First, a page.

The following article is published in the #RGNNCuba Magazine: Vol. I, Winter 2017, produced during ROOSTERGNN Academy’s first Travel Journalism & Photography Internship Seminar in Havana and Trinidad, Cuba, under the editorial direction of RGNN Expert and Mentor Benjamin Jones. Follow #RGNNCuba for all of our Cuba coverage.

I summoned up all my courage and crossed the dance floor to reach the Cuban boy who was dancing salsa in the corner of the club, turning the heads of the tourists and even locals who were marvelled by his dancing steps. “Bailamos?” (“Shall we dance?”) I asked, and in less time than you can say Cuba Libre, I was spinning and trying to remember my recently-acquired basic salsa moves.

All I could see of my magnificant dance partner was his red t-shirt, as he was so tall I could hardly see his face. Instead, all I could see was feet, which kept moving in perfect synchronization with the song and his big, white smile that gave me the confidence I was doing great. He was way better than I thought and I was way worse than I imagined. I realized the salsa class I took the day before wasn’t enough to dance with a local, or actually, anyone who wasn’t the salsa teacher, and if it wasn’t because I chose the best dancer I would have made a fool of myself, my moves were just too basic.

It had all started three days before when I arrived in Trinidad, Cuba, after five hours in a crowded bus from Havana. That morning, while walking through the Parque de los Céspedes, which is the city’s main plaza, I kept hearing Cuban music, sparking a desire to finally learn how to at least adequately comport myself on the dance floor, which led me to the nightclub called La Cueva, or The Cave, trying to dance one of the most popular Cuban rythms.

The author, right, practices her salsa moves | James Rae

Less than 24 hours earlier, I was with a group of friends trying not to laugh at how bad we all danced. The teacher was patient with us and kept repeating the same basic moves at least five times as we just couldn’t get them. We could say we were the worst dancers from our countries, we kept stepping on each other’s feet and couldn’t synchronize the first 45 minutes of class. When the class started we didn’t want to be there and when it ended, we didn’t want to leave. Dancing salsa or to any Cuban rhythm makes you forget about your problems and just focus on moving your hands and your feet at the same time. It makes you genuinely happy.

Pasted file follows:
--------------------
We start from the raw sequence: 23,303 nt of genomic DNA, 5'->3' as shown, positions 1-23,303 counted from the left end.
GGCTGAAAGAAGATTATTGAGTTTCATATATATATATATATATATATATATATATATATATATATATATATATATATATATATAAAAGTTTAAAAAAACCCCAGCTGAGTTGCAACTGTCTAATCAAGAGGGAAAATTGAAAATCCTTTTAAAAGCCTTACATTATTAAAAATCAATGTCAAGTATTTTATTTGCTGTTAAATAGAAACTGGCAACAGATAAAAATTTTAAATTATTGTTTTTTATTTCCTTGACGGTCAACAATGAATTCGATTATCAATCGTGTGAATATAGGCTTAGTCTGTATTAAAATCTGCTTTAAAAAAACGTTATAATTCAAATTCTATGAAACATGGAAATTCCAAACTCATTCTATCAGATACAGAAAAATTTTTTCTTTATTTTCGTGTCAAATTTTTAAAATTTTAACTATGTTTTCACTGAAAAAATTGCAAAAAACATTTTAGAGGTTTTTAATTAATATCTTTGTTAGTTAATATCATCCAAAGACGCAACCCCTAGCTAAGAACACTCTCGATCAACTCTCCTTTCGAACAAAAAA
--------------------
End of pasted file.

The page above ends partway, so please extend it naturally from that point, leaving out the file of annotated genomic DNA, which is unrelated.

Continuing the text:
Even though salsa was not created in Cuba, the main influence on this music and its roots are actually from this country as salsa started as a subgenre of son, which is one of the traditional styles of music from this island. For this reason, salsa is considered one of the staples of Cuban music and the great Arsenio Rodríguez the father of Cuban salsa.

I was fortunate to speak to Roland Carús, a famous Cuban musician, about traditional Cuban music and he was able to explain the history and different elements of its wide range.

The earliest type of Cuban music that has survived to this day is rural music or campesina, which people sang while working on their farms, Carús explained. Although it became famous beyond its surroundings, it didn’t last long. One can still hear it in the countryside and is defined by having two or three instruments and improvised lyrics.

Son, one of the most important tradicional Cuban music genres and father of many other types of music like salsa and dansón, is considered the national dance and at the same time father of the chachachá and the mambo. Son was at first a mix of European and African music, but has evolved throughout the years spawning new subgenres.

The author (right) continues to practice her salsa skills | ROOSTERGNN

Although dansón is more complicated than son, they have in common the cheerful lyrics (but not improvised) accompanied by an orchestra of instruments like the Cuban guitar, or tres, the Cuban double bass and maracas. Beny Moré is considered one of the best son artists, and is honored in his hometown of Cienfuegos with a statue.

Rumba was brought to Cuba in the 19th Century by the African slaves and the combination of drums, cajones (the name for the different instrumental boxes) and palitos (wooden sticks) makes this type of music one of the most liked Cuban rhythms.

Although hard to define, canción is culturally one of the most important genres of Cuban music. And is known for its lyrics about profound subjects. Pablo Milanés is considered one the best Cubans songwritters of this genre, and his song, Yolanda, makes you understand the difference between canción and other styles.

Cuban music is easy to experience as almost any bar, restaurant or nightclub in the country features tunes from one or all of the different genres. In Trinidad for example, for 1 CUC (the equivalent of $1US) you can enter the Afro-Cuban world while drinking a mojito in such nightclubs as Casa de la Trova, Casa de la Música, and the Santa Ana, which regularly features a Las Vegas-style show with some musicians from the famed Buena Vista Social Club generation.

And also, of course, at La Cueva, where my partner and I danced the night away and I managed not to trod on his toes, thoroughly enjoying a true Cuban experience.


La Cueva, also known as “Disco Ayala”. Follow Calle Simón Bolívar from Plaza Mayor up to the Ermita de Nuestra Señora de la Candelaria de la Popa. 10 p.m. to 3 a.m., Sundays 10 p.m. to 12 a.m.

Casa de la Trova. 29 Calle Cristo, Trinidad 62600, Cuba. +53 41 96445.

Casa de la Música. Calle Cristo, Trinidad 62600, Cuba+53 41 93414.